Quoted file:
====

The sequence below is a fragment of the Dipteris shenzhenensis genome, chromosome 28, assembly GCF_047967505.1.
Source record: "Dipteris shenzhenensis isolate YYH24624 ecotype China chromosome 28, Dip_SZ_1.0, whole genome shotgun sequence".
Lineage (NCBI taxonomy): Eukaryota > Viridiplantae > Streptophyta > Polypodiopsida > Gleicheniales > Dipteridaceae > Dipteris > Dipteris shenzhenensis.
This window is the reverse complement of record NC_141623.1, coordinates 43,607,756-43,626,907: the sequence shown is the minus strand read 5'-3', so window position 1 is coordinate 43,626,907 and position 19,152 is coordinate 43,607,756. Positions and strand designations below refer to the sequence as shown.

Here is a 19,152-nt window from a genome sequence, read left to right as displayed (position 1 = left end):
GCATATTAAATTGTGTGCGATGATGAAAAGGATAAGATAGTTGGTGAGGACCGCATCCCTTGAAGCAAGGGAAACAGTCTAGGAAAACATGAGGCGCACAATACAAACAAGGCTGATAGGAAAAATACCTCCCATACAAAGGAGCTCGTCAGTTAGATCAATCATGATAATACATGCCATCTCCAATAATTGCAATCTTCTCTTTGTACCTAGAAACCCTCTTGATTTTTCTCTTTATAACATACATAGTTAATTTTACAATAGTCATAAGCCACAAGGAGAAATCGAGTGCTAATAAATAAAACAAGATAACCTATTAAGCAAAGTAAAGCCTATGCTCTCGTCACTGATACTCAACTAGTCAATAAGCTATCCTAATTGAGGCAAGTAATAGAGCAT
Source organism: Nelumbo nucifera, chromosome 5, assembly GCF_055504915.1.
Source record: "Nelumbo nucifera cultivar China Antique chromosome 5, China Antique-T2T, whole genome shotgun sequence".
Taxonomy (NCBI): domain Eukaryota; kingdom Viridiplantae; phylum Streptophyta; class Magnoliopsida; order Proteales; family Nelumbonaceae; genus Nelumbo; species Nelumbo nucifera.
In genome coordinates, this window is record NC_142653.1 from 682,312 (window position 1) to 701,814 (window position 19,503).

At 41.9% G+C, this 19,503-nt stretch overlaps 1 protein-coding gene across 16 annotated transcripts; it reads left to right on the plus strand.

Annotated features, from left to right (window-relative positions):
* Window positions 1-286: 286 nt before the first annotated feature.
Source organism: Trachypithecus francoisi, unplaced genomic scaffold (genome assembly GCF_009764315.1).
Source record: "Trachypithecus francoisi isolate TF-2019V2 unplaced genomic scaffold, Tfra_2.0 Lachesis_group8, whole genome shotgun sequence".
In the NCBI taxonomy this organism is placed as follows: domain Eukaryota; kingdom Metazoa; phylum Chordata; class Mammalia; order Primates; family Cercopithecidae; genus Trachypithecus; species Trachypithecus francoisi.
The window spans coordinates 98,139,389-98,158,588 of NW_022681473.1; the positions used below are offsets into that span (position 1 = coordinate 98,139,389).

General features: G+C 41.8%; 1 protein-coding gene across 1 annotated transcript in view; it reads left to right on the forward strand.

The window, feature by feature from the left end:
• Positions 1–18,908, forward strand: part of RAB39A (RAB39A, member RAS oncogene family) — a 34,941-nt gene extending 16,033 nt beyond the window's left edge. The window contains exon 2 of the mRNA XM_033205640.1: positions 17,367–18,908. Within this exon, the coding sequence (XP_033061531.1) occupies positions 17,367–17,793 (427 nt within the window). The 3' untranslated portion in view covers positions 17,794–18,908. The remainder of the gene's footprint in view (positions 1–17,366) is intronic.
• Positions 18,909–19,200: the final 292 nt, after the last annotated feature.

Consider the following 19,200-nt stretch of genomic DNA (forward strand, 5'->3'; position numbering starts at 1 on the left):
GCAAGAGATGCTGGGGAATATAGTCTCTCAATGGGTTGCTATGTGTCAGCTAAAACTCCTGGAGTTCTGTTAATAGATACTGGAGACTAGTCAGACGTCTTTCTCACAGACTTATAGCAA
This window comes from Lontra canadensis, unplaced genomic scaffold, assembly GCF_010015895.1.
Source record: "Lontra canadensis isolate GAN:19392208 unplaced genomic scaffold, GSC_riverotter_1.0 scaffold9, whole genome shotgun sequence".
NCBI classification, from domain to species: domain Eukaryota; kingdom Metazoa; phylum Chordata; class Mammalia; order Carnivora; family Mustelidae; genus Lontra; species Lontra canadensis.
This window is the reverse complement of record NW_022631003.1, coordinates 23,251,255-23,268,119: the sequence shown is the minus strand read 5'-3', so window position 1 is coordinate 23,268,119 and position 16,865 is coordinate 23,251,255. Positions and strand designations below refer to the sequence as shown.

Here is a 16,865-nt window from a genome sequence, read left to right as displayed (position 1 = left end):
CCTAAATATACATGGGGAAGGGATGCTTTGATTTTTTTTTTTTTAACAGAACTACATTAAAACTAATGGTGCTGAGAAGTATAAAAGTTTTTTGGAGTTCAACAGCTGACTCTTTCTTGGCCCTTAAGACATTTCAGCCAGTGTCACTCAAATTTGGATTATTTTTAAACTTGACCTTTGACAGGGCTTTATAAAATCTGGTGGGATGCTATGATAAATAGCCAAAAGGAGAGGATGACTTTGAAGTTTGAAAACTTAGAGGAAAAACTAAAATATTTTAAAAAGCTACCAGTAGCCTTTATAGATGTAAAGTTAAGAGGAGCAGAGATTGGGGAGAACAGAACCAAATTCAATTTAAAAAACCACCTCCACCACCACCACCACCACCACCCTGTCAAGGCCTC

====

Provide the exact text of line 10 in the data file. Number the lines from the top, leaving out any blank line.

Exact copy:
In genome coordinates, this window is record NC_142653.1 from 682,312 (window position 1) to 701,814 (window position 19,503).